Even weeks after the conference, I am still buzzing with excitement from the inspiring work I learned about being done in all corners of the Earth. The Citizen Science Association conference had an amazing program and you can check out a few of the highlights by scrolling through #CitSci2017 via twitter. You can also read personal reflection blog posts by Professor Muki Haklay, based on the presentations, workshops, and events he attended:
As for me, I
(1) attended the tail end of the Citizen Science Association’s board of directors meeting representing ACSA;
(2) ran a symposium about citizen science globally with folks working in Europe, the US and China, and audience members contributing information from several other regions;
(3) presented my citizen science design research investigating how to engage people with bioacoustics;
(4) tweeted live for the Cloud and the Crowd during the live viewing of an episode with cast members;
(5) met up with folks from around the world interested in creating a global mosquito monitoring program;
(6) attended as many brilliant talks and events as I could to garner more information to bring back home; and
(7) caught up with folks from around the globe! It was also wonderful to see an Oceania contingent representing the region in a wide variety of important ways and to have the opportunity to catch up with these more “local” colleagues!
If anyone is interested in knowing more about the conference please don’t hesitate to contact me @JessCappadonna
The School of Ants is an exciting citizen-scientist driven project recently launched as a module of the original school based in the US (http://www.schoolofants.org/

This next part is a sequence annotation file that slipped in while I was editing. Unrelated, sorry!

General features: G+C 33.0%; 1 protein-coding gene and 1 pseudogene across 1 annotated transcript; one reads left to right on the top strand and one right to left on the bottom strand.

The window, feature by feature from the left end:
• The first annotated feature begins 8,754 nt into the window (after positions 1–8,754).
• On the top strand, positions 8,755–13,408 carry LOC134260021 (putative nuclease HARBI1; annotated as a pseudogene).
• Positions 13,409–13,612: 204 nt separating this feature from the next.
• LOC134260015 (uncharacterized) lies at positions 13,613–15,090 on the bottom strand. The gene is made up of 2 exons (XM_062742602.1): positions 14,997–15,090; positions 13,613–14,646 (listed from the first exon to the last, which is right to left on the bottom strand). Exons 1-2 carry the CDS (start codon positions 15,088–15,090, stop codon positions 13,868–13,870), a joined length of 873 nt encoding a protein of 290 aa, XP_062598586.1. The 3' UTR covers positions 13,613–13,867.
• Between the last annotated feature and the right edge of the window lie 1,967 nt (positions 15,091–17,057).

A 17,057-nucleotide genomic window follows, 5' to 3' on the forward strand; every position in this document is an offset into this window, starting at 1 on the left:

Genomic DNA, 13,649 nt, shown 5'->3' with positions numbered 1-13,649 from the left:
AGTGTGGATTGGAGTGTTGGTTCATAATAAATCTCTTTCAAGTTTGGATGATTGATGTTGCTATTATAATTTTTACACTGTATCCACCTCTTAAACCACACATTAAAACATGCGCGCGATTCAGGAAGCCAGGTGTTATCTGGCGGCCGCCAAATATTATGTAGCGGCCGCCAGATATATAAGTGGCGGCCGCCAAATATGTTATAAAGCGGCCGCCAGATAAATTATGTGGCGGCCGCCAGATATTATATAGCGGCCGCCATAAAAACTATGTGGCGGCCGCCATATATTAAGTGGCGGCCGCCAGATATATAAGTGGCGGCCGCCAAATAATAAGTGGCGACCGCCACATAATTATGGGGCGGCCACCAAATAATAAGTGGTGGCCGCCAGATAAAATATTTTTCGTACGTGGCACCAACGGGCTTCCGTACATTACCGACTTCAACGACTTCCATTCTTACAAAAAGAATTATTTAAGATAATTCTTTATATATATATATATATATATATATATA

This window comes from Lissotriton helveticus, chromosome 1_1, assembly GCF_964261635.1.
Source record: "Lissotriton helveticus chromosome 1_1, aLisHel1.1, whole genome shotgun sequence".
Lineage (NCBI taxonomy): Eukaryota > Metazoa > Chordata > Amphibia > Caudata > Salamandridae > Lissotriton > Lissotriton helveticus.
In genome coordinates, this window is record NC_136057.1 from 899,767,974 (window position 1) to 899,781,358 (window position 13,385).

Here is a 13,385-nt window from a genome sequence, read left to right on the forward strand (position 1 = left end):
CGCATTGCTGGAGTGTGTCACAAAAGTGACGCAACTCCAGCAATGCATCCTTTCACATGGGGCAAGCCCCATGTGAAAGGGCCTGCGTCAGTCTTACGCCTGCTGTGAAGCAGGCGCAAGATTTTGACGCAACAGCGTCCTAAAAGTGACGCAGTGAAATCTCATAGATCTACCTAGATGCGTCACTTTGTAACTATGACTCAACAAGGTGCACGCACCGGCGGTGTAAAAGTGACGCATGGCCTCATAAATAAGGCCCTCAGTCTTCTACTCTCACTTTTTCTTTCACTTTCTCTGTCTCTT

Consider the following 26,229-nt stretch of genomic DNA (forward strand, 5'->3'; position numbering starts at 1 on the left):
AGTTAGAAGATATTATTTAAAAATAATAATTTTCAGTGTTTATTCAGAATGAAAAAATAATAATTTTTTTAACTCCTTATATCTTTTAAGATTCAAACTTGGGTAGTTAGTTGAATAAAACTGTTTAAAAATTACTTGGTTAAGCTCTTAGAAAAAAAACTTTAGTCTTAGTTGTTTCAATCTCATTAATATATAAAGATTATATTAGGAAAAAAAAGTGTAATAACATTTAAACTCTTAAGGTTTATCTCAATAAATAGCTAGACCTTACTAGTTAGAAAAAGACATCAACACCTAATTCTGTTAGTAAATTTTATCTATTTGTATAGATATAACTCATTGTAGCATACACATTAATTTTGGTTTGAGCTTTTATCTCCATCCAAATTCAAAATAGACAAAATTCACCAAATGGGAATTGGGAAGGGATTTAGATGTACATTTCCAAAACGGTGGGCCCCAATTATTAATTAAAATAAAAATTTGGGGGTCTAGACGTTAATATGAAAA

). The project aims to document the ants around homes, schools in urban areas in the US, and in Australia we’re expanding that to examine the diversity, distribution and diets of ants in rural and remote inhabited regions too. The US team have already found out lots about ants in these areas and rediscovered some species too! The project is also operating in Italy (http://myrmecologylab.wordpress.com/the-school-of-ants/
Ants are ubiquitous in Australia, occupying every habitat and landscape across all States and Territories (excluding Antarctica). They move around with humans all the time, and their sensitivity to disturbances of many sorts means they can be used as bioindicators of landscape health, reforestation and mine site recovery. They are important predators, pest controllers and soil engineers, but can also become pests themselves in high abundance across large tracts of land.
Detecting pest ants can help us manage a problem before it becomes unmanageable, and School of Ants can be used as a passive surveillance tool for biosecurity and protection of our environment and agriculture in Australia. The Red Imported Fire Ant, the Yellow Crazy Ant, Electric Ant and the Argentine Ant are examples of introduced ants that have become problematic in both tropical and temperate areas in Australia.